High productivity is achieved by establishing good habits. Here’s six you can adopt today!
Your team's productivity is a direct result of the habits that they engage in when they sit down to work.
But while we tend to focus on cultivating good habits, we can sometimes overlook habits that are labelled as effective, when in reality, they’re detrimental to your overall productivity.
Whether your team is in the office or working remotely, their productivity is constantly under attack.
This comes from a range of time-wasting activities that can lead to decreased performance, longer work hours, burnout, and more. Which is why it’s so important to discuss these if you wish to learn how to improve employee productivity in the workplace.
If you’re focused on getting the best from your employees’ performance, time management and focus, here are six bad habits to break to boost their productivity.
6 Bad Habits to Overcome for Increased Productivity
1. Hosting Meetings That Could Be Easily Summarized in a Message
Arguably one of the biggest time-wasters in any work setting is meetings.
The reality is, most meetings can be communicated effectively through a message, or at worst an email.
Even when you’re working on a project with multiple team members, there are plenty of collaborative software tools out there that can allow you to convey your point without ever having to hop into a meeting or onto a video call.
What you have to consider when you host meetings is the number of hours lost to each member of your team.
For example, if you host a midday meeting with a team of 10 people, that’s a total of 10 hours lost across all your employees. This is the kind of insight that will be made clear through your employee productivity tracking software.
So, ask yourself, do I need to schedule a time and sit down with my team to explain this to them? If the answer is no, avoid having a meeting. Your time could be better spent working on other projects you have.
2. Staying in Meetings That Don’t Require Your Attendance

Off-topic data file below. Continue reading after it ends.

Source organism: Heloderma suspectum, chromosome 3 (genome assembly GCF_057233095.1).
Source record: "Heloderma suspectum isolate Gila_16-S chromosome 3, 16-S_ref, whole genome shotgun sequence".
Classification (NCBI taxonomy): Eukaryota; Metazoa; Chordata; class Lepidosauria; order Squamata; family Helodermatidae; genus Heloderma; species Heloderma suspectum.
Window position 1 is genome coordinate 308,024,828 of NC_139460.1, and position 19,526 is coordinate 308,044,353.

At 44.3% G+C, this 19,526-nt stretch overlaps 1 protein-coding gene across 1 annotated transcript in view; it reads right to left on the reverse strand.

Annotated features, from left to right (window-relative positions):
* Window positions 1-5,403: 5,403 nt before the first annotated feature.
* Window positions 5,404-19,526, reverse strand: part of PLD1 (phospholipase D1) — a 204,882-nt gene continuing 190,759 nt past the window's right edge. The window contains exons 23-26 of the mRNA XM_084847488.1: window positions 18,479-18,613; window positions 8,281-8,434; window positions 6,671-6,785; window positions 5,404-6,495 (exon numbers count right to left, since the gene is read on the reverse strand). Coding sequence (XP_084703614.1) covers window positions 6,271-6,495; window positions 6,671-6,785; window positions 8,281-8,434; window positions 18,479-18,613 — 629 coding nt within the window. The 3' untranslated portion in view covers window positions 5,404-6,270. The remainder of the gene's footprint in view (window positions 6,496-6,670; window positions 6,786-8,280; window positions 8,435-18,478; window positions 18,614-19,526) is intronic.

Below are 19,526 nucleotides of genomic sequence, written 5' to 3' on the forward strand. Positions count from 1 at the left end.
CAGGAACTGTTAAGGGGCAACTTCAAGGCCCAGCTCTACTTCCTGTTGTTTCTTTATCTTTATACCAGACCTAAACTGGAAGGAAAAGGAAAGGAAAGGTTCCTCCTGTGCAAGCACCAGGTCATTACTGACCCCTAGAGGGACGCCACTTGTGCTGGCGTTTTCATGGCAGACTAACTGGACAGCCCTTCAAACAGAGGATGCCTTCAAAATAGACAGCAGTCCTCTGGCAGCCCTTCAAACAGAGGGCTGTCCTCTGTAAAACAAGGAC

When meetings are essential, you should never hold anyone for longer than their presence is required.
For example, if they’ve already contributed to the conversation and have nothing further left to add, they can be dismissed.
Another situation that’s quite common is keeping people who sit idle in the meeting while you address other participants. In this event, their time is being wasted, which they could leverage to get work done.
Put simply, avoid hosting meetings for too long and holding onto people who no longer need to be in the meeting.
3. Putting the Simplest Tasks First
Most people want to tackle the simplest tasks first as they’re easy to accomplish. It’s only natural. It looks and feels great when you cross something off your to-do list.
But, you are better off putting the easy tasks at the back of the queue.
That’s because you only have a finite amount of brain power and energy to get you through the day. So, if you spend your whole morning and afternoon clearing simple tasks, you’re not going to have the energy or the focus needed to clear the bigger ones at the end of the day.
Take care of your major tasks first, then leave the ones you can easily manage for later in your day. You can help prioritize your most important tasks and projects using an employee productivity tracking software.
4. Not Batch Communicating
These days, most organizations use instant messaging apps like Slack to streamline communications.
How does technology increase productivity? In the case of Slack, it makes it easy to reach someone anytime, anywhere. But sometimes, leaders can make the mistake of using this always-available functionality to over communicate with their team.